“Closing the Circle”

Have you ever heard this little story from Sam Haskins, a British photographer who was born and raised in South Africa?

A photographer goes to a party given by a New York socialite. As he enters the front door, the hostess gushes: “I love your pictures – they’re wonderful; you must have a fantastic camera.” The photographer says nothing until dinner is finished. Then, as he’s leaving, he turns to the hostess and says: “That was a wonderful dinner; you must have a terrific stove.”

This apocryphal little tale is so prescient to what we do as cinema and television camera crews in today’s “modern” age. Along those lines, I first heard the “modern” notion that “film is dead” in 1972, shooting a commercial for Alberto Culver Hair Products in Chicago’s NBC video studios. The chief engineer insisted that “film will soon be dead, and it’s time to make way for the modern replacement, video tape.”

We’ve come a long way since; but, really, how much has changed? New technology has brought the process full circle, returning control of the image to the director of photography in ways we once had before the “modern age,” i.e., the era of terrible, horrendous, awful (you get the point) video dailies.

Of course, we had to suffer through the loss of film dailies, which the community would all watch together at lunch or after work as a group, and feel so connected to the creative process. (When I worked as an operator on the Robert Altman movie A Wedding, in 1979, it was mandatory that the entire crew come to dailies every night!)

From there we went to horrific ¾-inch dailies, to (even worse) VHS dailies, all analog technology, to (terribly produced, highly compressed) DVD dailies, thinking that all were great “modern” tools that would enhance the filmmaking process. All these representations of our work achieved was a lowering of the quality of the captured image, and diminishment of the show’s creative goals, in the eyes of the directors, producers and executives who had to suffer through the poor viewing conditions. These “new” (and less than adequate tools) also diminished the cinematographer’s influence, and our ability to create and mold those images in the final stages of postproduction.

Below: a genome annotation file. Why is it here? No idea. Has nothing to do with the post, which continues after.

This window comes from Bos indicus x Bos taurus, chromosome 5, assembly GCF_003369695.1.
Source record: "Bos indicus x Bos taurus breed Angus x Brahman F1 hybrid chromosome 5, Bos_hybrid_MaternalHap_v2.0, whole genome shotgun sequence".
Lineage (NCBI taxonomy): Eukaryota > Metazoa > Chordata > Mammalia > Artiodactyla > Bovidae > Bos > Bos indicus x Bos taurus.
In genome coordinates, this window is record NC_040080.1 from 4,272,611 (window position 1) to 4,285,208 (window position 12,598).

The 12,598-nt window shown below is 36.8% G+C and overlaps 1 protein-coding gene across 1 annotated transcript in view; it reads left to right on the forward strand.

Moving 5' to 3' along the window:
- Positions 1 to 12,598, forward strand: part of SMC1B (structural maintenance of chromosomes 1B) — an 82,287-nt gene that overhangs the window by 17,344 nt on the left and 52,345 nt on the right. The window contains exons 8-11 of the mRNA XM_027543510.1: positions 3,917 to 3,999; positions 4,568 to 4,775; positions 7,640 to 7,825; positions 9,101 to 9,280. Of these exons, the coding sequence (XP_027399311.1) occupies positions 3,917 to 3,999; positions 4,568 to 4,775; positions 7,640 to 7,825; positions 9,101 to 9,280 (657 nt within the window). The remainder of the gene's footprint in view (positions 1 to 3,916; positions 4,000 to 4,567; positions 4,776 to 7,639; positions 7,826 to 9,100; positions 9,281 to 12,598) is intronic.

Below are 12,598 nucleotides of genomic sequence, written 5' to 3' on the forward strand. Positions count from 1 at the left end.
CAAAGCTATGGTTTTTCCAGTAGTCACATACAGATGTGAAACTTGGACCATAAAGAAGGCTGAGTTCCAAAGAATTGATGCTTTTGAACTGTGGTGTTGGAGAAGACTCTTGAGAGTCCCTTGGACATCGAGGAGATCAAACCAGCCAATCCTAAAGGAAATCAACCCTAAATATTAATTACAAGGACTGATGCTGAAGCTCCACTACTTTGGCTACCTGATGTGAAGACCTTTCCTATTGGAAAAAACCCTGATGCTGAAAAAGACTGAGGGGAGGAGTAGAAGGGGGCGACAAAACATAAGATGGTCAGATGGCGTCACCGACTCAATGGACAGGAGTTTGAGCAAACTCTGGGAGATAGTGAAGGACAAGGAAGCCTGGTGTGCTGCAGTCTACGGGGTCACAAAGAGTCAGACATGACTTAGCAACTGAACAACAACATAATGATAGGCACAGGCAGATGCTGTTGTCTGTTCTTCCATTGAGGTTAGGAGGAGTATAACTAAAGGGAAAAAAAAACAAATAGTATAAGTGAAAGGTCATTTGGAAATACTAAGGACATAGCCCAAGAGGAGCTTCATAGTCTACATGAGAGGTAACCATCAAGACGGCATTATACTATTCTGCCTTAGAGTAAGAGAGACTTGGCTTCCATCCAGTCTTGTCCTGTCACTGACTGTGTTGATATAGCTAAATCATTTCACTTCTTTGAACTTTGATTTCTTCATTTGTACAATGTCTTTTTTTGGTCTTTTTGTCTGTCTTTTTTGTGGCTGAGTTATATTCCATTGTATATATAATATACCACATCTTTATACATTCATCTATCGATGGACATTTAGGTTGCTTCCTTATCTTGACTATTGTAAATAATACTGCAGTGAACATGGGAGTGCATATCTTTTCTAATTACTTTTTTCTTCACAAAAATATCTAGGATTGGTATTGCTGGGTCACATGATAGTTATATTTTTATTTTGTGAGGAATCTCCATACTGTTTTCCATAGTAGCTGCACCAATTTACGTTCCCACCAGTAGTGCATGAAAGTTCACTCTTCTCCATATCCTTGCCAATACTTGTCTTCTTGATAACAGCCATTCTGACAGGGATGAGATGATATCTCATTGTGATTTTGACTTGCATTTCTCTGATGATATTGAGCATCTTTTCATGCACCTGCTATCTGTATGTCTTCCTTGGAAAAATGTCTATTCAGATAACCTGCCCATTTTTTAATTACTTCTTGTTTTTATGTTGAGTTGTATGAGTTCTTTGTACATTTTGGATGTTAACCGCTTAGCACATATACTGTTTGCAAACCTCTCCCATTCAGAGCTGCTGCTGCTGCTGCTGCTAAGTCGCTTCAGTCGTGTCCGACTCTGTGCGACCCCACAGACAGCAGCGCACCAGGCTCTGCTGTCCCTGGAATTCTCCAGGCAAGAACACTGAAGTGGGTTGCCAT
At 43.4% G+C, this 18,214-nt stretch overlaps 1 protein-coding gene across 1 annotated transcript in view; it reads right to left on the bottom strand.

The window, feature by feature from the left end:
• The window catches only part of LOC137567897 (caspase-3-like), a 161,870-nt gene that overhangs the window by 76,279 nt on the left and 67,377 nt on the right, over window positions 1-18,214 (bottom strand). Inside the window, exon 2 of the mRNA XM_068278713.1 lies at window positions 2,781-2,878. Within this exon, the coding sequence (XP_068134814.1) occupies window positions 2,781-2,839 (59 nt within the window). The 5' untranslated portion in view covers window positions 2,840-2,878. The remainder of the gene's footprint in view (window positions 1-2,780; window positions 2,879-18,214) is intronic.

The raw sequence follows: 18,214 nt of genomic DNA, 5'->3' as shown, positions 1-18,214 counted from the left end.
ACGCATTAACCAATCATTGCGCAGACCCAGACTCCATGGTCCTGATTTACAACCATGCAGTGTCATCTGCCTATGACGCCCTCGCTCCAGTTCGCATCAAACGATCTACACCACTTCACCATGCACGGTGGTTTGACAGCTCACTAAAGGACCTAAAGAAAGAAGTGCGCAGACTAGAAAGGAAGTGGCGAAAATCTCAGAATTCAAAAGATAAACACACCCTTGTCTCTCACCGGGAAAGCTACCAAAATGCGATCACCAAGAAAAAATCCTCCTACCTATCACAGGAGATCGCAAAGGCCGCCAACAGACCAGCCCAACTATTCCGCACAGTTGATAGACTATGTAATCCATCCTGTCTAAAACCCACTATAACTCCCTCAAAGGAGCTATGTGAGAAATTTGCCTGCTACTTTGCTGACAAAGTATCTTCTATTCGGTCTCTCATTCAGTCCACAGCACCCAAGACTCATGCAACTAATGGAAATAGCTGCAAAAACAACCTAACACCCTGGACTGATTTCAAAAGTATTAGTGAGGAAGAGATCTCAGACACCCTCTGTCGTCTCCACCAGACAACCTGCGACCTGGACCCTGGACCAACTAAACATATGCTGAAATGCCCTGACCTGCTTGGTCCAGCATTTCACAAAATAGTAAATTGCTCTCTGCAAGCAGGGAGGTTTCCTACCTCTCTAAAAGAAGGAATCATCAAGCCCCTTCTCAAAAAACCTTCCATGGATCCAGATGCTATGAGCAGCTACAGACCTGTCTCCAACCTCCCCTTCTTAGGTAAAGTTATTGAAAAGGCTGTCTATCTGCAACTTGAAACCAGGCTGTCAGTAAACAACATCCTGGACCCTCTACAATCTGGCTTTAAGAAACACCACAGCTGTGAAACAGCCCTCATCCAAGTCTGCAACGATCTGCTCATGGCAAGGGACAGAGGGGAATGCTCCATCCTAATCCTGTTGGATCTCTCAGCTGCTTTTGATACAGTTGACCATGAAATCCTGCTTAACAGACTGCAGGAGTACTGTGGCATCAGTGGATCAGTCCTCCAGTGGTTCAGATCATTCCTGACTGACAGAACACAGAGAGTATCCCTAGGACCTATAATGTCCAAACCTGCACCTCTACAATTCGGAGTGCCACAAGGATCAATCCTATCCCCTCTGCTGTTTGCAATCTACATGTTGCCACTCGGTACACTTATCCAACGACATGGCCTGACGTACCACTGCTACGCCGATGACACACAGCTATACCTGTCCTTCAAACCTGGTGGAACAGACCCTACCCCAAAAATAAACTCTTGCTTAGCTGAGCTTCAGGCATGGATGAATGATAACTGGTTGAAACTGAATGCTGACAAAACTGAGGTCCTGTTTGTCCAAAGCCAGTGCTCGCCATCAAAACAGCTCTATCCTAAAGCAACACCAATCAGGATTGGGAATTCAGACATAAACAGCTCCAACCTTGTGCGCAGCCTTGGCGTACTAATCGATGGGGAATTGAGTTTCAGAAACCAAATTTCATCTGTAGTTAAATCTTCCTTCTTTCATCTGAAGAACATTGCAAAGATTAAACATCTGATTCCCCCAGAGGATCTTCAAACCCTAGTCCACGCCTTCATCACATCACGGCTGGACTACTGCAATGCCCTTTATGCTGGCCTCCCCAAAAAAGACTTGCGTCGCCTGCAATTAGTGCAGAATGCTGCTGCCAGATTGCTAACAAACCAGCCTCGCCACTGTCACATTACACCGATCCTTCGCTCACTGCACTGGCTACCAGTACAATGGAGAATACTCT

When the great digital shift came, I was very fortunate to be present for just the third DI ever done, for the movie Stuart Little 2. Working on that show was a revelation: it showed a glimmer of how the camera team could mold the final image with far more accuracy than even in the days of a laboratory film workflow. It left me so excited I vowed never to finish a project without having access to such finishing tools again.

The systems that have been developed since Stuart Little 2 (2002) have helped us create a kind of “digital alchemy” that is unprecedented in our industry. We’re talking about accurate on-set calibrated viewing with the added control of live grading. And when the new Motion Picture Academy color standard, ACES, is fully implemented, we will finally approach what I call the “Holy Grail” of digital imaging – end-to-end, device-independent color management.

I experienced such tools just a few months ago; when used in front of the director and producer, I can vouch that they return the magic to the cinematographer’s craft. When people see an image, on set, with nearly finalized lighting and color, exactly as how the story will (and should) be told, they experience a sleight-of-hand magic that showcases the pride, craftsmanship and artistry inherent in the camera team’s work. Such processes also help to point out the wide gap between amateurs (with access to sophisticated new cameras) and the digital alchemists of Local 600 whose work now shines even brighter on the set.

With the plethora of new “modern” cameras with greater sensitivity and dynamic range, and the new tools for lighting our actors and the sets (or virtual sets) and new tools for moving our images, many seen in our pages this month, we are likely to hear more about our “fantastic cameras.” But don’t be fooled into thinking that the gear is why we help to create such magical stories. It is the talent and craft of our Directors of Photography and our accomplished crews that create the digital alchemy.


Steven Poster, ASC
National President
International Cinematographers Guild
IATSE Local 600

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